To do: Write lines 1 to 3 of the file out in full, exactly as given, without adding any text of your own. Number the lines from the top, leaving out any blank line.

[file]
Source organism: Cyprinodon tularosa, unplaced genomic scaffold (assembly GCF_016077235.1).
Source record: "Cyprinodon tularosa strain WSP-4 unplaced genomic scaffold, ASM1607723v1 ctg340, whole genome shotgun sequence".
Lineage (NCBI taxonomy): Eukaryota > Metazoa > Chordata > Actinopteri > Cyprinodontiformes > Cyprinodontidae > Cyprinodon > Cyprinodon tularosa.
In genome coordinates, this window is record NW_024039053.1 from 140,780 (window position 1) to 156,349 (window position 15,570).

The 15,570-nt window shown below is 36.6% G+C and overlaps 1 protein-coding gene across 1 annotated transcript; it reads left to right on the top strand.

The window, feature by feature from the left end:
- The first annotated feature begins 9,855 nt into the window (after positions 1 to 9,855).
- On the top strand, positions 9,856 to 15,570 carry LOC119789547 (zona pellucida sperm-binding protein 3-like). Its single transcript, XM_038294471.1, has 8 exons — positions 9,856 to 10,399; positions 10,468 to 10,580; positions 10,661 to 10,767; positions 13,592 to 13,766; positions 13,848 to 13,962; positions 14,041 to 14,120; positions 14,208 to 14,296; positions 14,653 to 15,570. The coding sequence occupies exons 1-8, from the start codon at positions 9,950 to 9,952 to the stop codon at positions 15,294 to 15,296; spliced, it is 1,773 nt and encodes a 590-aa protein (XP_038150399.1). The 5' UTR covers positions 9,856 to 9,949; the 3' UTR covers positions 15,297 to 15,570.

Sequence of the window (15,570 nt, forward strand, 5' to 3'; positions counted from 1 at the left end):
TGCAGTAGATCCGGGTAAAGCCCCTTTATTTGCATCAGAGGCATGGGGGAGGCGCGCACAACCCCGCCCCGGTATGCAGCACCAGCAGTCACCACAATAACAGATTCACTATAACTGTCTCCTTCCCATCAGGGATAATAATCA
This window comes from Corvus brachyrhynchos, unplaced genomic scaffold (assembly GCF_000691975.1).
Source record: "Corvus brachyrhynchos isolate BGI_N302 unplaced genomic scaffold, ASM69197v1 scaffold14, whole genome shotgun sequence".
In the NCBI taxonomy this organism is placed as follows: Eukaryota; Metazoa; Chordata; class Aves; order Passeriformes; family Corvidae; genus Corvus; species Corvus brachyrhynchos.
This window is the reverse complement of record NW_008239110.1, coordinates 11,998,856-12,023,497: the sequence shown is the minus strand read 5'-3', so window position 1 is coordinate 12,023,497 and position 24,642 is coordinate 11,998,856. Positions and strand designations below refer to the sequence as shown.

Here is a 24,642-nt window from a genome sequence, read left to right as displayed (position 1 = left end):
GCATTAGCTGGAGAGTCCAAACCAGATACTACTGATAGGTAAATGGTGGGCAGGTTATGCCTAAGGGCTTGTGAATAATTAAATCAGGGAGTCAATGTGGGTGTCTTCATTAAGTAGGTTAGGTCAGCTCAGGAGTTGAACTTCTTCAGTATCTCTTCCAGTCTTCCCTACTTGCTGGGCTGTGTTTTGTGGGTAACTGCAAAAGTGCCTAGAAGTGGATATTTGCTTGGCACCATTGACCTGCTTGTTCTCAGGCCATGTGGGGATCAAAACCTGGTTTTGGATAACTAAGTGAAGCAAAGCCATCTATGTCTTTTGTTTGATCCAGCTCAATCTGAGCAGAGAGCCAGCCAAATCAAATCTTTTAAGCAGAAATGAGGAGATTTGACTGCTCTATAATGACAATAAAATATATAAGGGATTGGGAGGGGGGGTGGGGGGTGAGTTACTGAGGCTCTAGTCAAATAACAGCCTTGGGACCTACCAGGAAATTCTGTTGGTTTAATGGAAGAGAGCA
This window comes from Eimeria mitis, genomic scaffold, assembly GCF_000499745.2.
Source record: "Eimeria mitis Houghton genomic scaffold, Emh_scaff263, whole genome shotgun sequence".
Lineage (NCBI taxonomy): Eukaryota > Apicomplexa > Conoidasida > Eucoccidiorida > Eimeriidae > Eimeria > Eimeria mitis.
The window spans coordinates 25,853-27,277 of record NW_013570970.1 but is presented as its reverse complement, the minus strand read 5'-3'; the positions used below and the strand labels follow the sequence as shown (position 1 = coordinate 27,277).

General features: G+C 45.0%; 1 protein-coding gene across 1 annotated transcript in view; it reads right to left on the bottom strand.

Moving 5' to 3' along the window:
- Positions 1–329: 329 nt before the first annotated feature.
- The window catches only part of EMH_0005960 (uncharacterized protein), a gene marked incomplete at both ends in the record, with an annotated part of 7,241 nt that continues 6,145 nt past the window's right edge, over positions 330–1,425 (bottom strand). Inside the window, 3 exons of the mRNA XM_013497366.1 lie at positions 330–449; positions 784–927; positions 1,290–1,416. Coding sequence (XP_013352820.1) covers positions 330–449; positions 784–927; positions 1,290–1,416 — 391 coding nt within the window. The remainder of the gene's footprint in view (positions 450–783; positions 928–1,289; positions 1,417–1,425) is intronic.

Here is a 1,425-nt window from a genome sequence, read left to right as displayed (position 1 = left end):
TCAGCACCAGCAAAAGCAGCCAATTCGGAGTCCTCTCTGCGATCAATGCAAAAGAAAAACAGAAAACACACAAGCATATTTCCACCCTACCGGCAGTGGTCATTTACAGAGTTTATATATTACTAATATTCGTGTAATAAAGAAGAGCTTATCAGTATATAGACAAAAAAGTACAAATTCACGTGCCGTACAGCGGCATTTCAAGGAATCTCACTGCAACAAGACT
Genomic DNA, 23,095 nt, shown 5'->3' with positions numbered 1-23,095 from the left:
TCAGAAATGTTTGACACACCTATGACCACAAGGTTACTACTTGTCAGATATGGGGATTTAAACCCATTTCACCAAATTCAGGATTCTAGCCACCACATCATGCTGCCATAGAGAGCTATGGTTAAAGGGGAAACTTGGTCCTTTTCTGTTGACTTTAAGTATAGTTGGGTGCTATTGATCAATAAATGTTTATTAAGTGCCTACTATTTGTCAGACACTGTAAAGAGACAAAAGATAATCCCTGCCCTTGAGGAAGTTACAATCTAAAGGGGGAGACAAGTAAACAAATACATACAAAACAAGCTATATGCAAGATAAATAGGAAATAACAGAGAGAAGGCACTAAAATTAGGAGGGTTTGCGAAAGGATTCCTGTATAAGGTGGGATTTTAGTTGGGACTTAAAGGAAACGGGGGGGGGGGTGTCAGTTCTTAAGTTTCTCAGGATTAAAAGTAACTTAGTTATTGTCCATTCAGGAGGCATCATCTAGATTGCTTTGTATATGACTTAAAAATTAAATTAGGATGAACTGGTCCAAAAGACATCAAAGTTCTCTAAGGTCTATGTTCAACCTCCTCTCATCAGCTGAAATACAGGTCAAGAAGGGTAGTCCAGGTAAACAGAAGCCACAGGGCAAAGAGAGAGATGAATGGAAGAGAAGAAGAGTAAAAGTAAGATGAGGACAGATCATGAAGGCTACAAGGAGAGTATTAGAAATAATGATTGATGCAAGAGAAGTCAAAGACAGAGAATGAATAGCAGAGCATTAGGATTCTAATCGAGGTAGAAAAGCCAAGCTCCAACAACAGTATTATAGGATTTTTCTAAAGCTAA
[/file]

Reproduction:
Source organism: Cyprinodon tularosa, unplaced genomic scaffold (assembly GCF_016077235.1).
Source record: "Cyprinodon tularosa strain WSP-4 unplaced genomic scaffold, ASM1607723v1 ctg340, whole genome shotgun sequence".
Lineage (NCBI taxonomy): Eukaryota > Metazoa > Chordata > Actinopteri > Cyprinodontiformes > Cyprinodontidae > Cyprinodon > Cyprinodon tularosa.